Rediscovered: Modern Arkham Ephemera

Autograph Hound Saturday rolls around once again, and What the Hell!

Brian Leno is off for the weekend on an expedition into the darkest corners of lowlife gambling dens, and he’s incommunicado.

Kevin Cook apparently is digging through all his books and pulps and cheques, determined to determine exactly which autograph in his holdings features the absolute worst handwriting. Caveman and sub-caveman stuff.

Fortunately — it saves me the trouble of digging any John Hancocks out of my own holdings — John D. Haefele pops in a couple of items, kind of in celebration of his article “Arkham House Ephemera: The Modern Years” appearing in the current issue of Firsts: The Book Collectors Magazine.

Haefele chipped in as a research assistant when I covered “Arkham House Ephemera: The Classic Years” back in 2002.

He reports, “Firsts arrived today, & overall I am very pleased with what I see. Apparently these days there are fewer pages, the 2002 issue had 72, but this one only 40.

“The layout & featured text blurbs look professional & very handsome. They only used three images — not numbered — but they are large & clear & good choices. I’m thinking — hoping — they will use many others to illustrate the actual checklist next time.

“They included the entire article — everything — except for three lines — only three, they carefully chose to drop, I think, so that the article fit the 9-page spread perfectly.

“All in all, I am thrilled with this appearance. A much more meaty & comprehensive piece than it seemed on my computer screen.”

Haefele’s article was excellent in Word doc, but there is something magical about seeing the thing in print. The minor deletions were just the usual editing one would expect in a pro magazine. The longest, and most interesting one, refers to the Phil Mays List, which really launched ephemera collecting as a hobby:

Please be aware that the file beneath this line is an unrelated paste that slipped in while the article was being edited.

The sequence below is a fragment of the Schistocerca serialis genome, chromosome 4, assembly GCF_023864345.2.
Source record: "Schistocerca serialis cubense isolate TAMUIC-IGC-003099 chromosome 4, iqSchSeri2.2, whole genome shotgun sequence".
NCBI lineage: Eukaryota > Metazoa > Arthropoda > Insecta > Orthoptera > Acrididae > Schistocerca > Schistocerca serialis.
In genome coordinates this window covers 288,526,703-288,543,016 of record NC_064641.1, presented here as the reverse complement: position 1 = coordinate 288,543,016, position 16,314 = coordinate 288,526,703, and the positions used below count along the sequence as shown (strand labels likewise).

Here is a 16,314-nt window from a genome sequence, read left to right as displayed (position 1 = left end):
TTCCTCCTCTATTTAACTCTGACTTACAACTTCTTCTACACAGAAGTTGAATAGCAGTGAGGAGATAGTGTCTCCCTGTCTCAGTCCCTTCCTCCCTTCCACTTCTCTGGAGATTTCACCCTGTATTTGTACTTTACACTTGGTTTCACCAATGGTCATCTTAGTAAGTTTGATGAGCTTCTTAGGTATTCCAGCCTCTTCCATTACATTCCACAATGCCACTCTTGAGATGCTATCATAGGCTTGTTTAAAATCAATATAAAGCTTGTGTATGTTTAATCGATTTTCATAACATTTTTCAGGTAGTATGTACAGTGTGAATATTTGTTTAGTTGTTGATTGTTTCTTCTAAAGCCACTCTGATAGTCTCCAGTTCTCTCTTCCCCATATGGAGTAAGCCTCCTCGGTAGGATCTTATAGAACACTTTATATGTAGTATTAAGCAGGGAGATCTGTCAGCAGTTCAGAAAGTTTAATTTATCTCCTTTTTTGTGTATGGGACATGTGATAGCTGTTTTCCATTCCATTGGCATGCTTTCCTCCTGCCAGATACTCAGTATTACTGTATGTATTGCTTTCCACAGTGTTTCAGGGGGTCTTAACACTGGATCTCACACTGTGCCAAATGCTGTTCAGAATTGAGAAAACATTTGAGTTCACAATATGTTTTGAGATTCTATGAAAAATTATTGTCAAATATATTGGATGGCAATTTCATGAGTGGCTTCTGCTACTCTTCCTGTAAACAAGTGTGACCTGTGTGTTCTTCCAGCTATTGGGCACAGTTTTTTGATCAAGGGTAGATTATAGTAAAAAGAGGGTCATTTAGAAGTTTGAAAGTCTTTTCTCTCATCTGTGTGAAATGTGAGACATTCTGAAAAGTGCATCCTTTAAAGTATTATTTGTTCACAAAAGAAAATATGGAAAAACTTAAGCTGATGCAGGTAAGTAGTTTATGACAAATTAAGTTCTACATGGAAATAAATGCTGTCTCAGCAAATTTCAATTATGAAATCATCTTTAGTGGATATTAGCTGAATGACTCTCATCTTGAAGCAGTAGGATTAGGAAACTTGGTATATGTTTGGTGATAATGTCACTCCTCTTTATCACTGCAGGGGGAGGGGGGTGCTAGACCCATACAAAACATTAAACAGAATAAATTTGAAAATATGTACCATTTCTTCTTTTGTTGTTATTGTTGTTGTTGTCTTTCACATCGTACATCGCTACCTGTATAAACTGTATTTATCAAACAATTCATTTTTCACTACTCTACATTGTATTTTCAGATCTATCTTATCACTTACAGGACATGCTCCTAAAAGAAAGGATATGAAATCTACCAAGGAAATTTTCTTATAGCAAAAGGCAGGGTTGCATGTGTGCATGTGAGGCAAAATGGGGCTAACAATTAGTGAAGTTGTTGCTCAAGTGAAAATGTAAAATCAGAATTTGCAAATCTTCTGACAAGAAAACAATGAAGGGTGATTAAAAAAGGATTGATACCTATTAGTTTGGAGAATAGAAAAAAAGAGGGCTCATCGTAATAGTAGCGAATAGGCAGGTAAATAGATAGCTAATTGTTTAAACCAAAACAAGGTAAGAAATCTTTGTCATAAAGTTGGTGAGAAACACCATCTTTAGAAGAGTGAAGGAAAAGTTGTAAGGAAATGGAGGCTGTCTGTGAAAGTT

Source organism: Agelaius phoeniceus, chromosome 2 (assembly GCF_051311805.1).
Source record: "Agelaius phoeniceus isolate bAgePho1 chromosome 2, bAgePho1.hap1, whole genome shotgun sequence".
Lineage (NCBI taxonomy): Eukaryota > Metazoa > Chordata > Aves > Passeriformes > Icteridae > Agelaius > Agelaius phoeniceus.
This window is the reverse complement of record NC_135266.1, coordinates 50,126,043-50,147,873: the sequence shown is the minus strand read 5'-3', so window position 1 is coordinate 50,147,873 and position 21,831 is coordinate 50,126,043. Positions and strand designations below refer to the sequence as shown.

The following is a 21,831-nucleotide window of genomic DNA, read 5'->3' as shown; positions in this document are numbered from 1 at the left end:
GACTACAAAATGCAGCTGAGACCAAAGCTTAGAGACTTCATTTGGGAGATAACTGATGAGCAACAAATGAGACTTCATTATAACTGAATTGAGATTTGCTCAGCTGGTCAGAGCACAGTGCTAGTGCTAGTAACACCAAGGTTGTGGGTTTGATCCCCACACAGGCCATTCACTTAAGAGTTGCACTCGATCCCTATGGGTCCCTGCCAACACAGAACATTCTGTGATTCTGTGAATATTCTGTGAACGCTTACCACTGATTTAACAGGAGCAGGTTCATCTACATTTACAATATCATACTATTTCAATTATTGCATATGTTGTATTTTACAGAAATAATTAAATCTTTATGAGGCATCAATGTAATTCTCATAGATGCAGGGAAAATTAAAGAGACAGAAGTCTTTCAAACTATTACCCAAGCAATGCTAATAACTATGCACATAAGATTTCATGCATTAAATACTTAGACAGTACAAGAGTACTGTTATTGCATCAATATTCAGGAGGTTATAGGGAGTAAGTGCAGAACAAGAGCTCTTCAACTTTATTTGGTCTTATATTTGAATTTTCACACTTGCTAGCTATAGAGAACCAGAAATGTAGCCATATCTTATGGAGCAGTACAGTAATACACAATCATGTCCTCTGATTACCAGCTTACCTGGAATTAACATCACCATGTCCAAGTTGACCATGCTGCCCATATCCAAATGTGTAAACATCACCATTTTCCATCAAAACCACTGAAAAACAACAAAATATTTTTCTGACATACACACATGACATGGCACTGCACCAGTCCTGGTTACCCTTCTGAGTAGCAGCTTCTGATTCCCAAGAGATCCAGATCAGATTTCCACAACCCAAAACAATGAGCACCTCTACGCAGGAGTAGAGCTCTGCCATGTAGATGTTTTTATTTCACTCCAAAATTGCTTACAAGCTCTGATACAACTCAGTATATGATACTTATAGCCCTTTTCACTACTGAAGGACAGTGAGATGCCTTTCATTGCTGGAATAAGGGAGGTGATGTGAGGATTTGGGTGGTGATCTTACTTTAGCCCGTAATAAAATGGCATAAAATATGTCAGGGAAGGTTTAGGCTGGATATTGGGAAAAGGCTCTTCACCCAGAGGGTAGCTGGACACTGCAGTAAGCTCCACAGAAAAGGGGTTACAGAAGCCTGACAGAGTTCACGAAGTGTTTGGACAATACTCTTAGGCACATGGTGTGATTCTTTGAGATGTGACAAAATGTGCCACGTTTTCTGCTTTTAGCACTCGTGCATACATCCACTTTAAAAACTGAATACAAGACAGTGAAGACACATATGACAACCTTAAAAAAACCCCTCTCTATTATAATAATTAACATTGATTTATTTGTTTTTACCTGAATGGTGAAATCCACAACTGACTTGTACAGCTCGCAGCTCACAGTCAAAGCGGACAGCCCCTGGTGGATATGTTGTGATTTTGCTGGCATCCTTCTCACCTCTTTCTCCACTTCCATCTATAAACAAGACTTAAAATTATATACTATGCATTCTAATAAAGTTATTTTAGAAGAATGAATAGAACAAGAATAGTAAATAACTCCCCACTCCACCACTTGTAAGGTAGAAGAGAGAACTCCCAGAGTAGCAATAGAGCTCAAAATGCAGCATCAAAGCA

“Following Mays, the early pieces traded for as much as $30 or $40 apiece. Though the Ruber-era pieces trade at $10 or $20, they do trade — and without any reference tool. As for Vanderburgh-Weinberg pieces — other than a few insiders, who before now even knew they existed?”

Get the point? The appearance of the Modern Era checklist in the next issue of Firsts ought to start a stampede, and prices, hey, the prices may go up a few notches.

In case you’re not savvy in this corner of the collecting world, the image at top features an inscription by author Lin Carter to Roderic Meng — Meng managed Arkham House after the death of August Derleth in 1971, a key figure in the Modern Era.

Carter wrote many, many books, including a poetry collection released by Arkham. Before he left the firm, Don Wandrei told me he had rejected the Carter volume, but apparently the poet noodled around and got Meng to put it back in the lineup.

Ah, the history of good old Arkham House.

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